autumnleaves123 Tue 09-Dec-14 16:08:20

Thank you for your replies, baffled and West. Yes, I'm drained after such a task, plus suffering from a lot of stress accumulated from months of difficult after difficult situation. It was an absolute nightmare working with this woman.

It was a horrible, and nobody in the team is showing me any support. They might think it's my fault she left. I suppose everyone is trying is just looking after themselves.

I will try to get counselling, either through my GP or HR.

ChowNowBrownCow Sun 14-Dec-14 15:51:16

Hi autumn leaves. Well done for tackling the bullying and harassment issues at work- it took me 14 years to report my line manager and I only did that when I could see she was doing it to our apprentices ( the mum in me came out and didn't want them bullied too.) managers in a more senior position were aware but over the years turned a blind eye. This has led to mistrust of them and I'm afraid, when you report things of a serious nature which leads to someone leaving, whether though dismissal or not, you have to just get on with it. People do not want to be involved generally. I do sympathise, I know exactly what it is like to work with that type of person, all I can say is pick yourself up, dust yourself off and do the best you can with your work. Get advice if you need to. flowers

Millerpup Sun 14-Dec-14 20:05:27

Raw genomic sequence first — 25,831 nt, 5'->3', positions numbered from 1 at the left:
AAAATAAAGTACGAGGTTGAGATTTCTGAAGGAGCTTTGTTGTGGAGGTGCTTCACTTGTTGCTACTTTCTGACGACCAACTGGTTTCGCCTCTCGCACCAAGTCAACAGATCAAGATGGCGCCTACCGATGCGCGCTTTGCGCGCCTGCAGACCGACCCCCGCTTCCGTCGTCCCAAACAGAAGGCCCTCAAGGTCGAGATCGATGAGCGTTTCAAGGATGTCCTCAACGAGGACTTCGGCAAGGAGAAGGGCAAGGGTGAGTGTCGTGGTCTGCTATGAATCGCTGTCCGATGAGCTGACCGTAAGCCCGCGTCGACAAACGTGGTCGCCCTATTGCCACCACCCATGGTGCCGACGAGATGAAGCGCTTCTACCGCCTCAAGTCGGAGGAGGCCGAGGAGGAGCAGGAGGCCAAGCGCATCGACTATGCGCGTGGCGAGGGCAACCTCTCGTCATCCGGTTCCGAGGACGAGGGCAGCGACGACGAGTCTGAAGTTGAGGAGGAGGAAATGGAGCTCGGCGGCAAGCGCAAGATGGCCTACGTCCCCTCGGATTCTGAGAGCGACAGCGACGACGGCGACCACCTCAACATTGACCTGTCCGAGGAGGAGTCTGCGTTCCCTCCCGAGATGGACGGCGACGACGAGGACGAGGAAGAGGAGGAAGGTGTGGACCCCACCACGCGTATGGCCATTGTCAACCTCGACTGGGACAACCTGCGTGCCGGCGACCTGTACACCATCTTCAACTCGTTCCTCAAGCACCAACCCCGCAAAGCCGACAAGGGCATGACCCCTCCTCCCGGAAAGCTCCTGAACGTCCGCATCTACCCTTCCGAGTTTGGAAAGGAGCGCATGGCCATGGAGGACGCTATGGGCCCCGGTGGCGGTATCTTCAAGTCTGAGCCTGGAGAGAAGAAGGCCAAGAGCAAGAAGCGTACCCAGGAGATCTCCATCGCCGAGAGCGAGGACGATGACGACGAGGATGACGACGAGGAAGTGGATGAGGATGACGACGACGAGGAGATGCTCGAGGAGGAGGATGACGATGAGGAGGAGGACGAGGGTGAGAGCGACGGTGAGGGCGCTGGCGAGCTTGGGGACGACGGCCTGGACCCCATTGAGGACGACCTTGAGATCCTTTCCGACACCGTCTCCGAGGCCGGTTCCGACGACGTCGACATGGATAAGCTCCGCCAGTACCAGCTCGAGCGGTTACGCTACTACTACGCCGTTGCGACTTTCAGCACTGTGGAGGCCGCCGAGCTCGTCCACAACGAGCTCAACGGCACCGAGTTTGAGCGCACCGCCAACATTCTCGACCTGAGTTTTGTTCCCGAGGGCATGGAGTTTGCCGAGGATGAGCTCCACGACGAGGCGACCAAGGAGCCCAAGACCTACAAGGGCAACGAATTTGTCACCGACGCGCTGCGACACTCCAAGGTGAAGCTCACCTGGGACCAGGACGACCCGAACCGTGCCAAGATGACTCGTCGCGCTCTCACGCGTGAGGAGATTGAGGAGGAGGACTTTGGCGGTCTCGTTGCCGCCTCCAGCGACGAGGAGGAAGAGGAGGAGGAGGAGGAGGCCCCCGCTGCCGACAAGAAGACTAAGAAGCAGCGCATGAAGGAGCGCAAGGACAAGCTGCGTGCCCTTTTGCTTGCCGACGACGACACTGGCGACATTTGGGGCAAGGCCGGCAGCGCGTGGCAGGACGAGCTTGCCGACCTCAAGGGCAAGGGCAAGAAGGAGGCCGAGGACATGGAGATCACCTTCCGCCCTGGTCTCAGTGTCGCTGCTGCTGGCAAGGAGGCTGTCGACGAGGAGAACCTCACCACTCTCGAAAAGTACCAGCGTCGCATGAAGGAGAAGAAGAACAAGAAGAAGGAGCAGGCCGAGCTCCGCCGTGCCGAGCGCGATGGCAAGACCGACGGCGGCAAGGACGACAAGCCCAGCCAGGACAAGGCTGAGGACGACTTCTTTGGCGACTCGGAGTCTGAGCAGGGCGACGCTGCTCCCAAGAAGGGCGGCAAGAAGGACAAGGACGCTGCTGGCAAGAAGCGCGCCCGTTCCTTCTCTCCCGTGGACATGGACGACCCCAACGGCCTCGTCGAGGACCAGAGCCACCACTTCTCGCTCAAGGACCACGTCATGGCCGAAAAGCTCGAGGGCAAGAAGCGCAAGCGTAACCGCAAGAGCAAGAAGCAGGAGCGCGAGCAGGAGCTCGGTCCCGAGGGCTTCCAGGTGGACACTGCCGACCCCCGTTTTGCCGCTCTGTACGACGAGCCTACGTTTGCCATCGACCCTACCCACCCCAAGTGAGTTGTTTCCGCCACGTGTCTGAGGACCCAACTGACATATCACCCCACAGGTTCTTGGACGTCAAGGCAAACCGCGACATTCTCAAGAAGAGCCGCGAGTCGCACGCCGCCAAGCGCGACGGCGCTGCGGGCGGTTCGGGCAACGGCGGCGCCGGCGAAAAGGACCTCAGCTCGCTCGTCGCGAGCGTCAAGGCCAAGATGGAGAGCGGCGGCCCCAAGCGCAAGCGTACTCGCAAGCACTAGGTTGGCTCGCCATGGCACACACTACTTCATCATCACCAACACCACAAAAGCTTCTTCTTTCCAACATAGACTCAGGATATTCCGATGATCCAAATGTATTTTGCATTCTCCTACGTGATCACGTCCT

The law states that everyone has the right to be treated with dignity and respect regardless of what position they hold. Bullying is unacceptable.
You did the right thing by going to your union rep but to regain your confidence go back to the union rep and ask to speak with someone in the union head office and discuss your fears with them in confidence going forward. Thats what you pay your subs for.
You could also obtain a copy of your employee handbook that should state what the company's policy is on bullying, and again this should reassure you that you did everything right.
As for your team they will probably be thankful for what you did and they will soon be talking about smeone or something else very soon. Good Luck !

autumnleaves123 Mon 15-Dec-14 16:07:55

Thank you so much for your replies and kind words of support. Even though the bully is gone, I still feel uncertain about the future. I don't feel the crippling anxiety and stomach cramps any more, which is a good thing, but the experience was quite traumatic as a whole.